Kovacevic: Senators' tiptoeing on Cooke speaks volumes

| Saturday, Feb. 16, 2013, 9:27 p.m.

WINNIPEG, Manitoba -- Dear Ottawa Senators,

Do, please, shut up.

Better yet, speak up.

Say what's really on your mind about Matt Cooke. Say that you believe he maliciously - no, viciously - brought his skate crashing down on the back of Erik Karlsson's ankle with the intent of injuring him.

I'm imploring you. Say so in the simplest of terms.

Because, you know, I don't think any of us has heard you come right out with anything beyond veiled accusations.

Am I missing something?

When Paul MacLean, your coach, was understandably disturbed to lose his Norris Trophy defenseman Wednesday night at Consol Energy Center, this was as close as he came to evaluating the play itself: "We all know who's involved in it."

Meaning Cooke. When pressed upon the play itself, MacLean flatlined: "That's not for me to decide."

When the GM, Bryan Murray, addressed it Thursday in Ottawa, this was his response to the NHL's ruling that the outcome was an accident: "They suggest it was a hockey play gone bad. I suggested that Matt Cooke had somewhat of a history and that maybe that should be considered, as well. I don't believe that was the approach they took. They took it as the individual act."

As for the play itself, the best Murray produced was, "I can't do anybody's else job but my own."

Anyone hear a direct call-out anywhere in there?

Me neither.

But hang on. The best was still to come from Eugene Melnyk, the franchise owner, for crying out loud. He took a ton of shots at Cooke in an interview with the Ottawa Sun published Friday, but this came out, too: "Whether it was accidental or whether it was reckless or whether it was intentional, to me, it doesn't matter."

Oh, that's immaterial?

Seeing the pattern yet?

No one directly accuses Matt Cooke of anything other than being Matt Cooke.

As if that's somehow a case.

As if sifting through Cooke's ugly, five-suspension past - and ignoring the universally lauded change to his game the past two seasons - somehow fully prosecutes a single play in the present.

Gee, wonder why such a cautious approach to criticizing.

Is it because talking about the actual collision would require explaining how Cooke - or any human limited to just two eyes - could target a highly specific body part of a player to his left while the video shows Cooke looking to his right?

Is it because complaining about Cooke raising his leg during the check could prompt someone to easily compile a video montage of how common that technique is?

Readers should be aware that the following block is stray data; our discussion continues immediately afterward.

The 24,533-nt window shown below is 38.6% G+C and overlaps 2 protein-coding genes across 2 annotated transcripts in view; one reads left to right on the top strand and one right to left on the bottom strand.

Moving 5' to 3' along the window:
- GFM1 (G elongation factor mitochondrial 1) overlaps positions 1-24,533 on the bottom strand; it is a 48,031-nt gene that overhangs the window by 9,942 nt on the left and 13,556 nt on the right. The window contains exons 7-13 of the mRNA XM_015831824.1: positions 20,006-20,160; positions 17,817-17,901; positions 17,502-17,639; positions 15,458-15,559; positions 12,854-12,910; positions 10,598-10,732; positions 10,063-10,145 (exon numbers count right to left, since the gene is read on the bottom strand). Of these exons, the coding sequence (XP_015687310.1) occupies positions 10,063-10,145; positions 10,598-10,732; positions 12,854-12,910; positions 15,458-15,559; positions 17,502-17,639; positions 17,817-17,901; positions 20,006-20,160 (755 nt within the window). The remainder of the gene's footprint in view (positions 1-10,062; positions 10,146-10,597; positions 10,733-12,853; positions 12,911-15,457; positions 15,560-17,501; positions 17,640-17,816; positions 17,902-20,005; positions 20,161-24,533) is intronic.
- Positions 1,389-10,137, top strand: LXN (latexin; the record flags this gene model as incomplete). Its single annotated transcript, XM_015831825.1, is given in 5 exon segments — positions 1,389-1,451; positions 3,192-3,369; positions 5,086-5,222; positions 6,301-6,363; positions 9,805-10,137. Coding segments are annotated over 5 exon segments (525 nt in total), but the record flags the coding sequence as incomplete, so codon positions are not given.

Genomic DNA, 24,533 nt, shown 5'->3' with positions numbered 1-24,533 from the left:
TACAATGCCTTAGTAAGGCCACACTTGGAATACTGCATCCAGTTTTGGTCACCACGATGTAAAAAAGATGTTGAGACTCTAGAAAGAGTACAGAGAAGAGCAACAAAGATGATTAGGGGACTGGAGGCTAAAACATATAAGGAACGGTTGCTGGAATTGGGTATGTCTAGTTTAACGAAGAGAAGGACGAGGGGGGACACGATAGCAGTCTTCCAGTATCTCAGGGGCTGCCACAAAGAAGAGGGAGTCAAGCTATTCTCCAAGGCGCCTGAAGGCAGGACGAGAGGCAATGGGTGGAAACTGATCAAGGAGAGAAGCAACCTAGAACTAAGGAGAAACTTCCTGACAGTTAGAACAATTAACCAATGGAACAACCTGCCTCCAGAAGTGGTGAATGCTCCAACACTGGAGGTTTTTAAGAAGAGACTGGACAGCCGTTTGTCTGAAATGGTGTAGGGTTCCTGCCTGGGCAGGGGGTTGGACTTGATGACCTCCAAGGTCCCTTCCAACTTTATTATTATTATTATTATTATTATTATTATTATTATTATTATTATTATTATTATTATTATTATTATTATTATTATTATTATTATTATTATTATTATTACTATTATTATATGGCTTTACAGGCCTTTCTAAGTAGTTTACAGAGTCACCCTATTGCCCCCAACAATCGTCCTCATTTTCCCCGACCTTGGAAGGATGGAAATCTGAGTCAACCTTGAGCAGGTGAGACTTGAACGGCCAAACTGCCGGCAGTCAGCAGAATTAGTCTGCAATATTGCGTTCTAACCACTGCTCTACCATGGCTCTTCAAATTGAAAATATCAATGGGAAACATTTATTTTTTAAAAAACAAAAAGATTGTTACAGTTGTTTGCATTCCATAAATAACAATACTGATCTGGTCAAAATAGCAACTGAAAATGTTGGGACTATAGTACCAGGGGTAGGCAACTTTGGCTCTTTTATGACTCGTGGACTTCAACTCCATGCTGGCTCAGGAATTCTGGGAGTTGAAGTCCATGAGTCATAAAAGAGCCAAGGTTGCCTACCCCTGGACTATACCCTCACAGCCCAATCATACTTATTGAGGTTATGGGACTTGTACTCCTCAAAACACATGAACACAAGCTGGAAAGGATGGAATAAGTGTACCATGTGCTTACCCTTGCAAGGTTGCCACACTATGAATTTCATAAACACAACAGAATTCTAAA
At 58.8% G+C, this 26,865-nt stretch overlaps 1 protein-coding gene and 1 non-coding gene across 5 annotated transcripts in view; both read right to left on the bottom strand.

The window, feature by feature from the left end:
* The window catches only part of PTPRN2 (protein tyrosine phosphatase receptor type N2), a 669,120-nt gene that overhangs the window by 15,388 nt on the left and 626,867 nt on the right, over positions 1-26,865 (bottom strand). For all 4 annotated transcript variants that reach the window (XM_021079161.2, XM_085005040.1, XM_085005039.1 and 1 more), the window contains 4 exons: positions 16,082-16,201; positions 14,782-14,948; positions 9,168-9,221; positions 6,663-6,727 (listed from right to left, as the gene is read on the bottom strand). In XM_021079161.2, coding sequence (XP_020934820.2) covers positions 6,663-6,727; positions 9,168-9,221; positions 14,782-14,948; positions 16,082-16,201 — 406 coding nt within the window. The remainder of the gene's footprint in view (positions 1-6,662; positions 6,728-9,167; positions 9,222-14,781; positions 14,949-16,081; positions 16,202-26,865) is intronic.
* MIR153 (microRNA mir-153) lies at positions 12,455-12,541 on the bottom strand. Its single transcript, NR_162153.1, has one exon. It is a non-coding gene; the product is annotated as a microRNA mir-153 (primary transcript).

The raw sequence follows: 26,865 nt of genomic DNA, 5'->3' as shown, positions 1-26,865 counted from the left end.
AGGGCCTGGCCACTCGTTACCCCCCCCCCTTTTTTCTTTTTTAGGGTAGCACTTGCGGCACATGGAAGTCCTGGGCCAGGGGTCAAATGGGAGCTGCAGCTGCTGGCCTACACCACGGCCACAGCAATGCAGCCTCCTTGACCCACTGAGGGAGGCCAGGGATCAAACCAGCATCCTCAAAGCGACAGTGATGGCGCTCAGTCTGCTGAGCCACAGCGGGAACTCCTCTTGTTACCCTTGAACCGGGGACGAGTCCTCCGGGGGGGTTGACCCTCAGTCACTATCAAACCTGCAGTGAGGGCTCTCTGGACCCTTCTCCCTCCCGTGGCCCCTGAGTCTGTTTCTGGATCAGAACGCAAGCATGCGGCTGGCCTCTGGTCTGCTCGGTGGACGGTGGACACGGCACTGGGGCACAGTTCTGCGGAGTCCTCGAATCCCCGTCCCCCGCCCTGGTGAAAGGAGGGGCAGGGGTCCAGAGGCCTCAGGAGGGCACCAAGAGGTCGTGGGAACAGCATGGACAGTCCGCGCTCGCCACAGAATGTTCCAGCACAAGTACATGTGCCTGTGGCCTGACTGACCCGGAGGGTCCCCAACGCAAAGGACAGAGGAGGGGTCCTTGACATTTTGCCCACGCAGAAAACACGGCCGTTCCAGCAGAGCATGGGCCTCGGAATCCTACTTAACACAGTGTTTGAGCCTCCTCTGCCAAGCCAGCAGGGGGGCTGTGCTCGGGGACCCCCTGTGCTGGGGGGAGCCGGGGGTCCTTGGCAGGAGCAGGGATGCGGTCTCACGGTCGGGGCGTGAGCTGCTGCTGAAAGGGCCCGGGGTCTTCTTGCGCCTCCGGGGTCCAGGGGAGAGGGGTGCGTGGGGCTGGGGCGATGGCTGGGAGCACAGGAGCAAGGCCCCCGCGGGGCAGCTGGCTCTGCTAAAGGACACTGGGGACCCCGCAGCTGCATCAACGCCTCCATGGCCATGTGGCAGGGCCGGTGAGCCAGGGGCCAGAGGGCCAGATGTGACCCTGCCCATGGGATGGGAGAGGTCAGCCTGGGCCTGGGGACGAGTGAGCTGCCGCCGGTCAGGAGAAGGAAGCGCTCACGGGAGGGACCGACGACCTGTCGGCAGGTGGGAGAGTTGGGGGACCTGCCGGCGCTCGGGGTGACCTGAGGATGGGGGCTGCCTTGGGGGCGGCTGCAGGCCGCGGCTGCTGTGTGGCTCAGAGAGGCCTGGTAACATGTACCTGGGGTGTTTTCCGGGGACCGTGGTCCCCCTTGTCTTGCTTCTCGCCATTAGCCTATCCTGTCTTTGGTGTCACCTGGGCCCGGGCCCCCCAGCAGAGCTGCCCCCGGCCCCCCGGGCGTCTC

Wait, Canada's TSN did that?

Right. Coaches and players call it the stick-and-pin, and you can count such checks into double-digits in every game.

So, Senators, what else could it be?

Why not just say you really, really seem to want to say but can't?

Is it because Melnyk already once made a fool of himself by demanding the lifetime ban of Kris Letang - no, really, look it up - for a routine shoulder check that hurt Jason Spezza?

Is it because Melnyk is nervous casting aspersions on fair play when, in his capacity as chief executive of the Canadian pharmaceutical giant Biovail, his misreporting financial statements forced him to settle with the Ontario Securities Commission on a $565,000 fine and a five-year ban from running any public company?

Or that he has paid more than$1 million to settle other claims with the Securities and Exchange Commission in the United States?

Should Melnyk be held forever accountable for those transgressions, as Cooke apparently should for his?

Is it because the moment Melnyk blurted out his most boneheaded statement of all - "I'm just shocked that that organization employs that type of individual?" in reference to the Penguins and Cooke - that he immediately grasped the inherent hypocrisy in having employed Chris Neil, Jarkko Ruutu and a list of similar players that's longer than the Rideau Canal?

Wow, imagine if any NHL owner known to more than a dozen people outside Canada's capital had made such a statement, essentially pointing the finger at an entire franchise in relation to one incident.

Imagine if Mario Lemieux had made such a statement.

Only time Lemieux's spoken up about a game incident in his capacity as owner was following that farcical, 15-fight bloodbath on Long Island two years ago. That night, you'll recall, the Islanders actually did act institutionally by promoting nearly every thug on the organizational payroll for the purpose of putting on a circus. Slightly different circumstance.

This was a single play.

And for some reason, our good friends to the north, you don't seem all that comfortable talking about that play.

I'll ask again: Why is that?


Still there?

Dejan Kovacevic is a sports columnist forTrib Total Media. Reach him at dkovacevic@tribweb.com or via Twitter @Dejan_Kovacevic.

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